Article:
If you grow up not believing in your abilities, or that you are worth the time it takes to nurture your abilities, you will often self-sabotage right when you are getting close to a goal. I’m not going to get into the addition of addictive tendencies that come from low self-esteem/genetic components because the bar is out on whether or not addiction is a learned or inherited behavior as far as I can tell, but it seems that people who come from not-so-pretty backgrounds tend to have more of a propensity for addiction than people who come from nurturing supportive backgrounds, though that’s not always the case.
So. That being said. It is difficult to overcome negative self-loops and internal hurdles to begin with. But what sets people who have success apart from those who don’t is a bull-headed persistence to continue in spite of whatever obstacle. And those with bull-headed persistence usually have an MO–whether it’s proving their naysayers wrong, or a relentless confidence in their own abilities no matter what anyone else says. Often, it’s a mixture of both.
It is possible to stop sabotaging yourself.
There are always subtle tweaks, and sometimes it’s like pushing a boulder up a hill for hundreds of miles without a pause for rest, but it is totally possible to stop being so broken, to not let your past affect you as much, and to move forward without giving into unconscious mechanisms that you’ve built internally to keep yourself from succeeding.
It’s always easy to blame others, but to paraphrase Erica Jong, if you stop blaming others, oh my god. You then have full responsibility for your own life.
Who wants that?
That means you take full accountability for who you surround yourself by, what actions you are taking, what you are choosing to focus your energy on.
You can’t blame your husband or dog or ex-lover or parents or the bus driver anymore.
Sure, outside events influence us, but when it comes down to it, we choose our friends and we choose our projects. We choose what to do with our time. We choose whether we want to earn more money and have less time for our art, or if we want to spend less, earn less and focus more on our art. We choose who we are going to believe about our talents, whether to believe in ourselves or not.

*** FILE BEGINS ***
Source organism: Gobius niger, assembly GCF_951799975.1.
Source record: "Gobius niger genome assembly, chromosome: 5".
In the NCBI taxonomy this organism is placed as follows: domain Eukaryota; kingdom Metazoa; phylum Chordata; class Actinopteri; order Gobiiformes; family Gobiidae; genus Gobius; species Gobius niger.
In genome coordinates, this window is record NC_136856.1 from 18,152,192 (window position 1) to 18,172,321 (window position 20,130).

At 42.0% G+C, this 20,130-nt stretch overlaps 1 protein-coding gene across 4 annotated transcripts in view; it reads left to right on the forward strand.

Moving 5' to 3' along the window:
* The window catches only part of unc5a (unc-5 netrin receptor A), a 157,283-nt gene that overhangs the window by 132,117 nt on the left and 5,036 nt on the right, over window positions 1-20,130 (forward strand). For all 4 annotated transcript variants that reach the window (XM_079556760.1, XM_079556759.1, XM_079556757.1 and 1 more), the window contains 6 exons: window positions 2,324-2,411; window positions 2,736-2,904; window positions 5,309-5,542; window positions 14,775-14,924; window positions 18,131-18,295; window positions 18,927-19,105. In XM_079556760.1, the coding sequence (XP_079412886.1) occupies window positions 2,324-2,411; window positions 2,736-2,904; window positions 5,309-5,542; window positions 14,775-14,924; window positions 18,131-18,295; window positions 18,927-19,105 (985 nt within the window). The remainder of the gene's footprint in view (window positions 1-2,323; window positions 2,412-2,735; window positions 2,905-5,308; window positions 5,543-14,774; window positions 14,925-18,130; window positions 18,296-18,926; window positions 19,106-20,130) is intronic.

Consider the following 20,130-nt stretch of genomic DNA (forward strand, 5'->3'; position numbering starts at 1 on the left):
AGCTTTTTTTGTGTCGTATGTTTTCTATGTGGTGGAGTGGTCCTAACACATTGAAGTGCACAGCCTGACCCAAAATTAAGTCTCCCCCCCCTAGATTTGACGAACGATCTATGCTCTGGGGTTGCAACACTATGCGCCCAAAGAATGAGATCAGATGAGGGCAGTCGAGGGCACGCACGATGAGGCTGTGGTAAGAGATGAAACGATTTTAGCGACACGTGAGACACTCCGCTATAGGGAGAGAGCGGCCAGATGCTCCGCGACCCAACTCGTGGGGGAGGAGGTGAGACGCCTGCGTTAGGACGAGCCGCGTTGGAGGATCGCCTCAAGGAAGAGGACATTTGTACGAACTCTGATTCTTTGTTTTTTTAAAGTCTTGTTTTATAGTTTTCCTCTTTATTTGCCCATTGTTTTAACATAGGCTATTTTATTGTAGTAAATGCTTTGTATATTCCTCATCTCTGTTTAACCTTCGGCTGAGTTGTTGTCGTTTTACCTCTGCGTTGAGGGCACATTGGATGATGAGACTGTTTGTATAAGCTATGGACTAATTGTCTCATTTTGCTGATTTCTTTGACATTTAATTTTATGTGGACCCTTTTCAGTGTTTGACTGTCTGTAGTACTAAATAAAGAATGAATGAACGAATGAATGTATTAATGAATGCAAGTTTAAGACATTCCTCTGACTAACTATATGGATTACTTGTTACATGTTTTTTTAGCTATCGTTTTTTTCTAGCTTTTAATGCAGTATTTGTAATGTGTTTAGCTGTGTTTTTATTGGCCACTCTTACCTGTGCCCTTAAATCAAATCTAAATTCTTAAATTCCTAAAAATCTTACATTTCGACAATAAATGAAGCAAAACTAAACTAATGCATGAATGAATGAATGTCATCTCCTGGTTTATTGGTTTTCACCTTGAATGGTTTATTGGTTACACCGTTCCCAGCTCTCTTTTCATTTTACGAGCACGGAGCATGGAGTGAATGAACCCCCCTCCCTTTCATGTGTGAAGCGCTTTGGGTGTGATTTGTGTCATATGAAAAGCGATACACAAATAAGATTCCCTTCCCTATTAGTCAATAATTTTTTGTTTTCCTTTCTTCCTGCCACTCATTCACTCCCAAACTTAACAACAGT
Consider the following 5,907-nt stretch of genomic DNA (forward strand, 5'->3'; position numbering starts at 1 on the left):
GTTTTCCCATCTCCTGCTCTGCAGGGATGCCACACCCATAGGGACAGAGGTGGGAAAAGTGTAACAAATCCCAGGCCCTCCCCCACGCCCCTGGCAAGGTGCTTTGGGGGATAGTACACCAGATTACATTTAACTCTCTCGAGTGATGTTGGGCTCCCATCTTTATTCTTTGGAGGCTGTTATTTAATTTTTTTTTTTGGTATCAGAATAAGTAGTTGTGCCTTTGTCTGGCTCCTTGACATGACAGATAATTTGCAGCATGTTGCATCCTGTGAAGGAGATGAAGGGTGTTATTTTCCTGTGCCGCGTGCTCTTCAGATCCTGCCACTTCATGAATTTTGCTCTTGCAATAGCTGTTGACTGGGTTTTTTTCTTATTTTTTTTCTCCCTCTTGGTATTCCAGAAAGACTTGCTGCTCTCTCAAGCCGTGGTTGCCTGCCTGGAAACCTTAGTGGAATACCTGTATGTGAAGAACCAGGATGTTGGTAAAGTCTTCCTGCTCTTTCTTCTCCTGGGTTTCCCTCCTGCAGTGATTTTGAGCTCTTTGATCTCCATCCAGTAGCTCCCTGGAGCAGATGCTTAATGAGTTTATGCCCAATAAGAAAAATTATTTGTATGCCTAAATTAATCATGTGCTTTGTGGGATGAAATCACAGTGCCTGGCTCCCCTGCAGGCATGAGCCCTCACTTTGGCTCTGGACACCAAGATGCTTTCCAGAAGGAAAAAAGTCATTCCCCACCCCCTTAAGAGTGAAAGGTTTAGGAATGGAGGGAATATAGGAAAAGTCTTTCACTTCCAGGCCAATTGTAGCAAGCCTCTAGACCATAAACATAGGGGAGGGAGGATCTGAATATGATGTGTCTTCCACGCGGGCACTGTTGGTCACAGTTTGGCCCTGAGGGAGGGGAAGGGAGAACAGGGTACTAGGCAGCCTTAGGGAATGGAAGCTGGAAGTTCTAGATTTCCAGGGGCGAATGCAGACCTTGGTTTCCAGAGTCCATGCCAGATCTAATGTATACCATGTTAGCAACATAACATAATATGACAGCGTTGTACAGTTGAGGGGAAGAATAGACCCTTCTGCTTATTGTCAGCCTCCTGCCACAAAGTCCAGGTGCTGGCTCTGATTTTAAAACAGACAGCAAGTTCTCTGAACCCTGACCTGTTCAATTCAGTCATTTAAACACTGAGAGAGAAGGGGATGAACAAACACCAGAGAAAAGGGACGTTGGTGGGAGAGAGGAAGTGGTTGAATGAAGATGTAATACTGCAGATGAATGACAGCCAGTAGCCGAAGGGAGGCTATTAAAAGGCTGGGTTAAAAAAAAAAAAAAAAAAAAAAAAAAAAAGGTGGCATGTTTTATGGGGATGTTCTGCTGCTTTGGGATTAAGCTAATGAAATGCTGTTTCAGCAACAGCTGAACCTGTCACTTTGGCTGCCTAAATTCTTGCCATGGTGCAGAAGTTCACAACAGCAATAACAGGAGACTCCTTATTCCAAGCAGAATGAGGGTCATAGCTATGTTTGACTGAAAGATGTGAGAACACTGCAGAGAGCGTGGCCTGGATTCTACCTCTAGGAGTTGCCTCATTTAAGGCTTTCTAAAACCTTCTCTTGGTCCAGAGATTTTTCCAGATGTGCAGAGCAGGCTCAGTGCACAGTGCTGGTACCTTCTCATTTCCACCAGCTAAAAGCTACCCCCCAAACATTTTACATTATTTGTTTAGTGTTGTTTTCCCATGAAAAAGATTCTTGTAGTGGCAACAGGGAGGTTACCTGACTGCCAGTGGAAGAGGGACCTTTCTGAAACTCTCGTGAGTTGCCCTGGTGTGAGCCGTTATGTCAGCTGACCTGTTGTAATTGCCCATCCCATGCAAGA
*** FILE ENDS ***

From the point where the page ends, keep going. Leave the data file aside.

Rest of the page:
We choose to let people into our lives who will either uplift us, encourage us to grow or tear us down and invalidate, criticize and ridicule us.
This all may be common sense, but often, in my own life, I’ve found that I played the victim and blamed others around me for the results I was getting in my life.
Until I got to a point where I got tired of trying to be what other people wanted me to be.
I got tired of apologizing for myself.
I got tired of trying to change who I am at the core to please others.
I got tired of being the good, conforming, traditional girl.
I stopped waiting for others to accept my strengths and weaknesses and started accepting them myself. I started giving time to myself to work on the things I love, and asking other people to respect my boundaries. If they didn’t, I let them walk and worried less about what they thought after I took care of myself.
I got tired of worrying about whether other people thought I was selfish or immature or a bitch or doing the right thing or spending too much time on my art or being socially acceptable or following the dictates of society or wearing the right clothes.
I started focusing more on showing up for my art.
As a result, I’ve had more success with it and met more people. I’ve expanded my peer group, been asked to play more shows, networked with more musicians, made new friends, challenged myself, been uncomfortable and awkward and insecure, yet somehow OK.
I still find myself not giving enough space to my art, not trusting the process, holding myself back, not taking full accountability for my life and wanting other people to drive the car, but I notice now when I’m doing that, and I’m working on it one baby step at a time.
What’s tripping you up? What have you learned about yourself through your music or writing or art?